Finally, we have to add back in the 2 ways of meeting four conditions; 6 heads followed by 6 tails, or the other way around.

So the answer would appear to be $${12\choose6}-56-56+7+7+12+12-4-4+2$$ whatever that is.

MORE EDIT: I figured out where I went wrong. In the next-to-last case, meeting three conditions, 6 heads and 5 (or more) tails can happen 6 ways, not 4. With the 6 heads starting at 1, the 5 tails can start at 7 or 8, and with the six heads starting at 7, the five tails can start at 1 or 2. Add in the heads starting at 2 or at 6 and you get 6 ways, not 4. This makes the final calculation $${12\choose6}-56-56+7+7+12+12-6-6+2$$ which is 840, in agreement with everyone else.

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The procedure you suggest gives an answer of 2980, whereas all possible sequences are only C(12,6) = 924. There seems to be a communication gap somewhere ! – true blue anil Jun 13 '12 at 7:50
@Gerry Myerson : I'm so sorry. In the original question, I needed to mention that the outcome of the 12 tosses is 6 heads and 6 tails. – true blue anil Jun 13 '12 at 8:50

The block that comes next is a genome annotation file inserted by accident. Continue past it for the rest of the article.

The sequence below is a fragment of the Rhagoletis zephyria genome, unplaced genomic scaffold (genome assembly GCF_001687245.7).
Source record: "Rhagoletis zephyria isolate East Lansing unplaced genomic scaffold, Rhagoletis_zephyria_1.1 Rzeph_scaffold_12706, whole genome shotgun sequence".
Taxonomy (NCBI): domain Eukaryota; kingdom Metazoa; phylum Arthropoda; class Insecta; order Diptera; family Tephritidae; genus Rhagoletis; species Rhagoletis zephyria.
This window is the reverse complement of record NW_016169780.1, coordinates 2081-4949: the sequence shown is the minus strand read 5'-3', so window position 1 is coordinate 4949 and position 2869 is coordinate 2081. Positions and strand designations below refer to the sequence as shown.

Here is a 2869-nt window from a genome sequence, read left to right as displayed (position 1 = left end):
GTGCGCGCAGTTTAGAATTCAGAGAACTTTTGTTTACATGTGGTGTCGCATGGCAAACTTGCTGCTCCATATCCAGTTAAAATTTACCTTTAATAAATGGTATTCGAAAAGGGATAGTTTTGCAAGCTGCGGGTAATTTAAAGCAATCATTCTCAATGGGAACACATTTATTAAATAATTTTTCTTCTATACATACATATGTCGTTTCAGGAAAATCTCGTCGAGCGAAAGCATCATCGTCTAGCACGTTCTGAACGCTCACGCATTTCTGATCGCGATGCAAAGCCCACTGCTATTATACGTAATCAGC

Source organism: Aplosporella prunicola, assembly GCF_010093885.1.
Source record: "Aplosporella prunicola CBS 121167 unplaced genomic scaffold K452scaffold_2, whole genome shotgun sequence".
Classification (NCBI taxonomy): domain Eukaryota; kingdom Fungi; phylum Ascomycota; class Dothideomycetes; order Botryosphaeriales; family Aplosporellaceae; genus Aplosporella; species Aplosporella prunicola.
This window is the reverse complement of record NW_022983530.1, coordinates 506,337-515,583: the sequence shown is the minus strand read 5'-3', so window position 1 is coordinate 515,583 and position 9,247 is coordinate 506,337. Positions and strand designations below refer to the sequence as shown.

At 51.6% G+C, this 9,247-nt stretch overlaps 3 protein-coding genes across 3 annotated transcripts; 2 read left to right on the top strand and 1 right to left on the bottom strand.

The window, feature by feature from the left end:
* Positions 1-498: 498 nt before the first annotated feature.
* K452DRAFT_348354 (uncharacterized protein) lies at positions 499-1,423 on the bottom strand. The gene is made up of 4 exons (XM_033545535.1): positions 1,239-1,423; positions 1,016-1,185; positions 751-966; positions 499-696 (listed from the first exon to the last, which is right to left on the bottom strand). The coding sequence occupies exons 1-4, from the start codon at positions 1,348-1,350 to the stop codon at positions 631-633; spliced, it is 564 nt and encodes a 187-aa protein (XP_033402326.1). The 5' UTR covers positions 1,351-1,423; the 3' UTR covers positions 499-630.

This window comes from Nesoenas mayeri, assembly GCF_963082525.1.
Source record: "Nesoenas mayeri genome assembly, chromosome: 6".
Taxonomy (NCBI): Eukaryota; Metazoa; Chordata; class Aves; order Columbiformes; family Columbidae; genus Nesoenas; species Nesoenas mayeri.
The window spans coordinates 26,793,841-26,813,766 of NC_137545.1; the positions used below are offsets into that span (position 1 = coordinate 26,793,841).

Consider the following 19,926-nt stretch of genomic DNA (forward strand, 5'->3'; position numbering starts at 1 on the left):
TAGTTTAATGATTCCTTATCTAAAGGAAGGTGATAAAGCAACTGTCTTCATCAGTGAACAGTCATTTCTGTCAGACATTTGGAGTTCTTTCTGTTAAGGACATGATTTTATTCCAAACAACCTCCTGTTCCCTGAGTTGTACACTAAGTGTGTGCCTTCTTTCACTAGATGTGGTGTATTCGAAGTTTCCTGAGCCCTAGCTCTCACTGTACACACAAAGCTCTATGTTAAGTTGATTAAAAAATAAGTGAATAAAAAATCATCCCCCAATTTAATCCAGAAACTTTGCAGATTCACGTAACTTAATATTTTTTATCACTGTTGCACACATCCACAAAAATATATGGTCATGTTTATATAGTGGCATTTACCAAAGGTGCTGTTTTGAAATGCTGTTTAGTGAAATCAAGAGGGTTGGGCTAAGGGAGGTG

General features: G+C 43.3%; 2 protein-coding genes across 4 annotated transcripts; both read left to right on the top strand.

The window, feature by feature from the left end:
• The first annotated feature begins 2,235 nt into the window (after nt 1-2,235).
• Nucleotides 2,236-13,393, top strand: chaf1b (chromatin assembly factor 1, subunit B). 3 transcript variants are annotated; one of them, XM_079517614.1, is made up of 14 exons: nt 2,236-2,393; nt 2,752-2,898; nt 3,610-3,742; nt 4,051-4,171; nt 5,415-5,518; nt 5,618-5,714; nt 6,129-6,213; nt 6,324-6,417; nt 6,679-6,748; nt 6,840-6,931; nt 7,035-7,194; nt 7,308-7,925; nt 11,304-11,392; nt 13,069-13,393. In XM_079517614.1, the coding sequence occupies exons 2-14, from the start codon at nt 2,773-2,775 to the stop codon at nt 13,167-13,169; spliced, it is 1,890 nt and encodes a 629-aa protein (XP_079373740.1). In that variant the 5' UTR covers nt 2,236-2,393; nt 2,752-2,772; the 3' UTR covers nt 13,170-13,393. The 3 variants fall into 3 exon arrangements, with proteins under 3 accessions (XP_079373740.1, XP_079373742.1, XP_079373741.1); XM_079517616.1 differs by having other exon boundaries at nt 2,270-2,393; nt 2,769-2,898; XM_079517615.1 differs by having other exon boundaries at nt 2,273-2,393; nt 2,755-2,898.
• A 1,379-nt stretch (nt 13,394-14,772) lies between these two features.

So, what are you waiting for? Edit that into the question! Now! – Gerry Myerson Jun 13 '12 at 10:08
@Gerry: I got a count of 840 against 844 that you are getting. Let me recheck. The answers should tally. – true blue anil Jun 13 '12 at 11:37
@Gerry: I have rechecked and get the same # for exclusions as before. (a) 6-6 of a kind:2 (b) 6-5 of a kind: 4 (c) 5-5 of a kind:8 (d) only one 6 of a kind: 6 (e) only one 5 of a kind: 64. 924 - 84- 840.The only count that is tedious is the last one. I had written "inclusion-exclusion or by some other slick way", hoping that I-E would be slick. I wonder if there is a slick way ? – true blue anil Jun 13 '12 at 12:22